In Erie and other cities, a smartphone user can report potholes or graffiti simply by snapping and sending a photo to the authorities. The phone's locational data do the rest.

In Washington, an app allows users to view crime reports around any location, to see just how risky that late-night walk home might be.

In Baltimore, motorists can find out how likely they are to get a parking ticket in a particular spot if they linger past their allotted time.

Public agencies have always collected and used vast amounts of data, while offering only a small fraction of it back to the public - often in less-than-user-friendly ways.

But in the last several years - spurred by the spread of smartphones such as Apple's iPhone - something unexpected has been born: a largely organic public-private partnership, in which agencies make data more easily available, and app developers use the data to try to make money by making people's lives easier and more efficient.

SEPTA hopes to join the burgeoning movement this weekend. With Devnuts, a self-described "hackerspace" in Northern Liberties, the transit agency is cosponsoring a "hackathon" aimed at quickly producing apps that utilize SEPTA's wealth of real-time operational data.

About 25 to 30 people are expected, and you don't need to be a software geek to participate, says Mark Headd, a Wilmington resident who has worked both sides of the government-business divide. Headd once advised Delaware's governor on information technology. Now he's a developer for a Florida company, Voxeo, and has helped organize half a dozen hackathons here and elsewhere.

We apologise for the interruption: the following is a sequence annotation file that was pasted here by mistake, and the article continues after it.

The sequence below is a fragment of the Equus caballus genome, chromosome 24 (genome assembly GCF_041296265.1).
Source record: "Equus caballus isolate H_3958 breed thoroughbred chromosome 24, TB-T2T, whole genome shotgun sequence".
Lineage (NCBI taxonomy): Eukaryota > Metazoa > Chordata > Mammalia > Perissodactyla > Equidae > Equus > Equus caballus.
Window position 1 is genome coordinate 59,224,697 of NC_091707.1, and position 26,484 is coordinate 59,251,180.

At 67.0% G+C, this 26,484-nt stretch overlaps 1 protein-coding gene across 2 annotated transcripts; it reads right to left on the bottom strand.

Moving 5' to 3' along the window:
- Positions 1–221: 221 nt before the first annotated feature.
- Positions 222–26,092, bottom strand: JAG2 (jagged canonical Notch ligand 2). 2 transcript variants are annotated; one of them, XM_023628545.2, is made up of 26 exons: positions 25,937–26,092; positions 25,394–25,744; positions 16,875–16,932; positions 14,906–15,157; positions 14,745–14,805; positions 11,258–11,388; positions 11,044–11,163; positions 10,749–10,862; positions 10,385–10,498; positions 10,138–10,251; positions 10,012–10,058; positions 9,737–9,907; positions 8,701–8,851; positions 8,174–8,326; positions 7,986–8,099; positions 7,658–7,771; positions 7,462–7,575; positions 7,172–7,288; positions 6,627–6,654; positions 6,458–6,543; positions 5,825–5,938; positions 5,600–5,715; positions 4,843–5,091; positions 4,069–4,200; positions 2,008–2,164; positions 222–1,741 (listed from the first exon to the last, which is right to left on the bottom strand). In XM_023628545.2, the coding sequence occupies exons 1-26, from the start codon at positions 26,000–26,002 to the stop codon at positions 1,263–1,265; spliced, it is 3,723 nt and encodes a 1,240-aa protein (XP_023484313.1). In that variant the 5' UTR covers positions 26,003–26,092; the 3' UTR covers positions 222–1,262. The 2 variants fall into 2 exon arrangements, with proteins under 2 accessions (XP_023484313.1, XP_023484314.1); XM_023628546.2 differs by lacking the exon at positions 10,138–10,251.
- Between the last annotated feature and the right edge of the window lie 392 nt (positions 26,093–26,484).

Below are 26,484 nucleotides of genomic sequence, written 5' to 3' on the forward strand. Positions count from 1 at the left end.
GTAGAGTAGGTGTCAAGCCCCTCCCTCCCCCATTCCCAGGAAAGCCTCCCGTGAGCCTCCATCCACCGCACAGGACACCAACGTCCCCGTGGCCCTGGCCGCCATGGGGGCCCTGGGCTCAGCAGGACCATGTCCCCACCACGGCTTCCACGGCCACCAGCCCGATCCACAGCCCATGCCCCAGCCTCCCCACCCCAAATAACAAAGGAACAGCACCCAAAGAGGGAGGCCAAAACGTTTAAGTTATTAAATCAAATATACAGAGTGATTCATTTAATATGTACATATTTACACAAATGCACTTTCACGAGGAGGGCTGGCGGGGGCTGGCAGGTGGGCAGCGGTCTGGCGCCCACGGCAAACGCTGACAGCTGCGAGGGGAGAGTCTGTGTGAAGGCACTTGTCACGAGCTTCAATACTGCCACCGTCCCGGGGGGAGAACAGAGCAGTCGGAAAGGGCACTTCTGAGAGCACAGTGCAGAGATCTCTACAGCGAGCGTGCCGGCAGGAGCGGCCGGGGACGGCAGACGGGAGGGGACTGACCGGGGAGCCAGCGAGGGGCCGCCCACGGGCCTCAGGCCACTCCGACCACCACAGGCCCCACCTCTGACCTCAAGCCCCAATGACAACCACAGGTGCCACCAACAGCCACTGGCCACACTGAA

"I've been at many hackathons where it's a nontechnical person who has contributed the idea that has made the difference," Headd says.

Transit data are a common focus - tens of thousands of people use the systems daily and need to know about schedules, delays, and the like - but Headd won a silver medal at a Washington hackathon for developing the smartphone app that maps crimes in a user's vicinity.

What's the reward? The medals and prizes are of minimal value, in line with the $10 registration fee. Headd says the real return comes from the chance to improve your community and, perhaps, to do well by doing good.

At the end of the marathon weekend - Headd says participants sometimes arrive with sleeping bags - the hackathoners will own what they produce. Some may eventually sell their inventions via Apple's App Store or Google's Android Market.

Nor are smartphone apps the only possible result. Though the new movement has been spurred by the growing ubiquity of those powerful handheld computers, Headd says, a valuable SEPTA app might simply enable a coffee shop to install a window display showing commuters when the next bus will arrive.

"People might want to stay and say, 'Hey, I'll have a cup of coffee and a sandwich, because the next bus isn't coming for 15 minutes,' " he says.

This isn't SEPTA's first experiment with using outsiders to supplement its own IT brainpower. Earlier this year, developers from the nonprofit Code for America helped build a prototype site,, for display on touchscreen devices.

Code for America also helped create a Web and smartphone app, MuralApp, that shows where murals and other public art are on display in Philadelphia - great for giving tours to visitors. But the biggest public-private collaboration here so far is, managed by Azavea, a local company that is developing an online catalog of Philadelphia data and promoting innovative civic apps.

Mike Zaleski, SEPTA's director of emerging and specialty technology, says this weekend's hackathon was inspired by the idea that private developers can help their communities by finding new ways to use public data.

"They can be a little more agile in consuming it and putting these products out to the public. In the end it benefits our riders," Zaleski says.

And it benefits everybody else, adds Headd, by reducing traffic, pollution, and greenhouse-gas emissions.

"If people can open up their smartphones and find out exactly where the train is going and when it's coming, they're more likely to take it. Public transit can be intimidating and confusing. And like so many other things, technology can make it infinitely easier to use."